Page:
HIPAA Survival Guide Newsletter September, 2020
Stuck on Stupid Revisited
More than a decade after the HITECH Act
was promulgated it remains somewhat surprising to us that most covered entities
(CE) and business associates
(BA) remain stuck on stupid concerning HIPAA compliance. Having taught thousands of stakeholders the Rules
(HIPAA Privacy, Security, and Breach Notification) over the last decade through our webinars, newsletters, and products, we now believe we have some insights into why stuck on stupid remains “a thing.”
The principal reason that stuck on stupid persists systematically is that the CEO, CIO, CISO, Risk Manager (pick your title du jour) are unwittingly running into the clash of civilizations head-on. What do we mean by the clash of civilizations? It is the divide between those that were born digital, those that got there as soon as they could (a work in progress), and the C-Suite—those who may never get there. It is not that the C-Suite does not, at some abstract level, understand the power of technology; rather in this instance, it’s that they don’t understand the intersection between technology, compliance, and the law.
Understanding two of the three components is woefully inadequate. For many of the C-Suite, they may get a “warm fuzzy” because they have gone through the pain and expense of implementing SOC-2 or HITRUST. That’s nice. To be sure, we have some inherent bias as to the efficacy of these programs. But from a legal perspective, there is no bias. SOC-2 and HITRUST are not the law. Period. Full stop. They are industry standards that purportedly map to the law promulgated by organizations that have a vested interest in their approach. No matter how effectively they claim to perform said mapping it will do them little good when facing an HHS/OCR auditor, or worse yet, a plaintiff’s lawyer in a class-action lawsuit after a major breach.
There is already a precedent that HIPAA can be used as the standard of care in a state-based negligence suit. As most of you know, patients do not have a private right of action under HIPAA itself, but nothing prevents them from bringing negligence suits under state law; and many have already done so. If I am a plaintiff’s lawyer at trial, and the compliance officer (CO) is on the witness stand, I am not going to ask them about their SOC-2 or HITRUST compliance. These initiatives are meaningless in any kind of lawsuit because they are not the law.
No, I am going to ask the CO whether his/her organization complied with a specific section of HIPAA (e.g. §164.308(7) “Contingency Standard.”). I want to know how his/her organization complied with each implementation specification (i.e. “security control”) of the standard (i.e. (A) Data backup plan; (B) Disaster recovery plan; (C) Emergency mode operation plan; (D) Testing and revision procedures; and (E) Applications and data criticality analysis). If the CO responds that they have complied with SOC-2 or HITRUST blah, blah, blah, then I am going to ask the witness a rhetorical question: “You are aware that SOC-2 and HITRUST are not the law, correct?”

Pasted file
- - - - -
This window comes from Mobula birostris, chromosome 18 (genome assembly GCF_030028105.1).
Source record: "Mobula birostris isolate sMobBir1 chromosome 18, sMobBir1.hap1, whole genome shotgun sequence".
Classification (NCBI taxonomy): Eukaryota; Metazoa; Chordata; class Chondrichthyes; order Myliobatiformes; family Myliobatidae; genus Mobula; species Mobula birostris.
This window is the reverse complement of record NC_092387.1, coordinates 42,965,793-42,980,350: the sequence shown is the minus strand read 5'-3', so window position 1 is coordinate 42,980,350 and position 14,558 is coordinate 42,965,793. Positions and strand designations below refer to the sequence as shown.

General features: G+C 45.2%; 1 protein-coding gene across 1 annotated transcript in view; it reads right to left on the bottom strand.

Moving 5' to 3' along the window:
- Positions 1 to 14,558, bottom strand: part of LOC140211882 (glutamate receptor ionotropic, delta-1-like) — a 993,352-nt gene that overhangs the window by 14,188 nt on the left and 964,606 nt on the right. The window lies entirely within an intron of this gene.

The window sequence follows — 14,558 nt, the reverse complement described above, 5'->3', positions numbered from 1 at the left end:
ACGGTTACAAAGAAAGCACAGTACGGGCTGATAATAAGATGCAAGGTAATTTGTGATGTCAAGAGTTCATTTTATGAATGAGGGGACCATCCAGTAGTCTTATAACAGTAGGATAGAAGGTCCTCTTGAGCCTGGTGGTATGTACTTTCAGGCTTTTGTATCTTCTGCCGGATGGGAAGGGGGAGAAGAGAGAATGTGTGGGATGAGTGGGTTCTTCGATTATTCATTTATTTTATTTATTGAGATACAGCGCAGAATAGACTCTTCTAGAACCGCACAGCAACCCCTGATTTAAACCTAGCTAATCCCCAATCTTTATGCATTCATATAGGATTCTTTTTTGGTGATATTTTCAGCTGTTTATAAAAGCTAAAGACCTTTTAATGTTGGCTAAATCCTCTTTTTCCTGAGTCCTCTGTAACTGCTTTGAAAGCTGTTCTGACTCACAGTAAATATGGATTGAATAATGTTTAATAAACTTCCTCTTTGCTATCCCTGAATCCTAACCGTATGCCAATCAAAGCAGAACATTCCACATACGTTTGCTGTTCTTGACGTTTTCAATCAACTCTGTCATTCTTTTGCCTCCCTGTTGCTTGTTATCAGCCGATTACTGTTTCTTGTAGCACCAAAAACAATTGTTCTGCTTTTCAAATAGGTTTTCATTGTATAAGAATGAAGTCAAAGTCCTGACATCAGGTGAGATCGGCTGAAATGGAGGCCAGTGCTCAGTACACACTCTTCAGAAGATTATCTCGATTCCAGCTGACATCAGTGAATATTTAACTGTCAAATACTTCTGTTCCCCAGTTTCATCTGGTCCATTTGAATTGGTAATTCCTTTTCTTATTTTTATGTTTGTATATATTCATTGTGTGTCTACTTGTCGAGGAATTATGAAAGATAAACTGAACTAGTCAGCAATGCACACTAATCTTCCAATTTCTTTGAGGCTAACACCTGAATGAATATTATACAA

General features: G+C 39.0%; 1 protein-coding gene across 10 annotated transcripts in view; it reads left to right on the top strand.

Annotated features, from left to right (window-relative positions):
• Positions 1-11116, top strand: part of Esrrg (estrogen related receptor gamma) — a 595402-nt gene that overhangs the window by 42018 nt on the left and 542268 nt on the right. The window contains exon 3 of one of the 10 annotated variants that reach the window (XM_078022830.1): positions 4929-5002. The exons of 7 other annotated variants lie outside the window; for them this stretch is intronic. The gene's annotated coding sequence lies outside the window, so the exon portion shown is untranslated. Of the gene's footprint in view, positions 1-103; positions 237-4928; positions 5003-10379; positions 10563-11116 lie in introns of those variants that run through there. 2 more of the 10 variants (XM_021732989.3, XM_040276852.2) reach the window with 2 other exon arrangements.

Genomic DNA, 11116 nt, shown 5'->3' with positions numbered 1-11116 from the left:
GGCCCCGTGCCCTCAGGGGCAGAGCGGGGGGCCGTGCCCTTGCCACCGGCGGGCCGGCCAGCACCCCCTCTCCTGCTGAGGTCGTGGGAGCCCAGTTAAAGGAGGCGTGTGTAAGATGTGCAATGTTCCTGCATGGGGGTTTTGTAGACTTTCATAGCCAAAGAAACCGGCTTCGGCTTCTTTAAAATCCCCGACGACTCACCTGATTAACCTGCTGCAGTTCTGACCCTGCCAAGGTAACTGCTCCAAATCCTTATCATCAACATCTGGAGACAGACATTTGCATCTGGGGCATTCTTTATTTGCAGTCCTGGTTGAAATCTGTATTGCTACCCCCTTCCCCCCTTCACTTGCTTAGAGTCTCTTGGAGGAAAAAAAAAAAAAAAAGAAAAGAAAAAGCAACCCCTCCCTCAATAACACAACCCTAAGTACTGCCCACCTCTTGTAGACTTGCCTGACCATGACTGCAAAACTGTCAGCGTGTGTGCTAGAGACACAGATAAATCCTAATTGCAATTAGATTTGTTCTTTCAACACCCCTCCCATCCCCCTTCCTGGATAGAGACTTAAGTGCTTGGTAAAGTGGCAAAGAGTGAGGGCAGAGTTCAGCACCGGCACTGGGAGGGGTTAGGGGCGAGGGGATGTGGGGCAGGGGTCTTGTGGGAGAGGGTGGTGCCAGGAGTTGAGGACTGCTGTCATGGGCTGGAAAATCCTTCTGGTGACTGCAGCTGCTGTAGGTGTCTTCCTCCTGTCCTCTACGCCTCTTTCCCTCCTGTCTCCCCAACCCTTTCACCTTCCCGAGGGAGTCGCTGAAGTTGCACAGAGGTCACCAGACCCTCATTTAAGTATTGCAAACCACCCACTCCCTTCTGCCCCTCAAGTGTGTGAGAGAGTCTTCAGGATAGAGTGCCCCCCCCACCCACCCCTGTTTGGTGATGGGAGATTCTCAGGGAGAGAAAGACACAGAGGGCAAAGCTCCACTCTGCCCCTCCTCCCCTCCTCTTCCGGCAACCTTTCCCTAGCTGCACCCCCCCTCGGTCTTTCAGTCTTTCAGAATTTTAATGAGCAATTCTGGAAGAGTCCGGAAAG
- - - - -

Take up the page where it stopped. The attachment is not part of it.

NO, the question I asked is do you have visible, demonstrable evidence (VDE) that you have complied with the implementation specification listed above? If the CO starts to stammer, with that deer in the headlights look, then it’s game over. The jury, and everyone else in the courtroom, will know that the CO does not have the foggiest idea whether he/she has complied with the law. Game over. Case closed. If HIPAA is that standard of care, then the CO just admitted that they breached the standard of care. It’s on to causation and damages.
If your CEO is also sitting in the courtroom, he/she is going to be wondering why the CO can’t answer a simple question after having spent well over six figures on a SOC-2 or HITRUST implementation. As the plaintiff’s lawyer, I am going to have a “field day” grilling you whether you have complied with the other 168 requirements of the Rules. Needless to say, the CO (and CEO) is not going to have a good day.
The clash of civilizations issue gets worse. How is that? Because, unless you have a major breach, the authorities under Trump (and Obama) are mostly looking the other way. Sure, you may get stiff civil monetary penalties if after a Breach the auditors discovered that you have basically “stuck your head in the sand” and thumbed your nose at the regulations. But OCR is not otherwise looking for you. There are no mandated audits taking place, even though the HITECH Act requires them.
It is no longer the regulatory authorities that are enforcing privacy and security, it is the CEs and the BAs that do not want their reputations damaged to the tune of tens of millions of dollars, by letting a business partner utilize their PHI without the latter having a rigorous HIPAA compliance initiative in place. Good luck trying to close a deal with Big Pharma without bringing your “A” game when it comes to the VDE contained within your compliance initiative.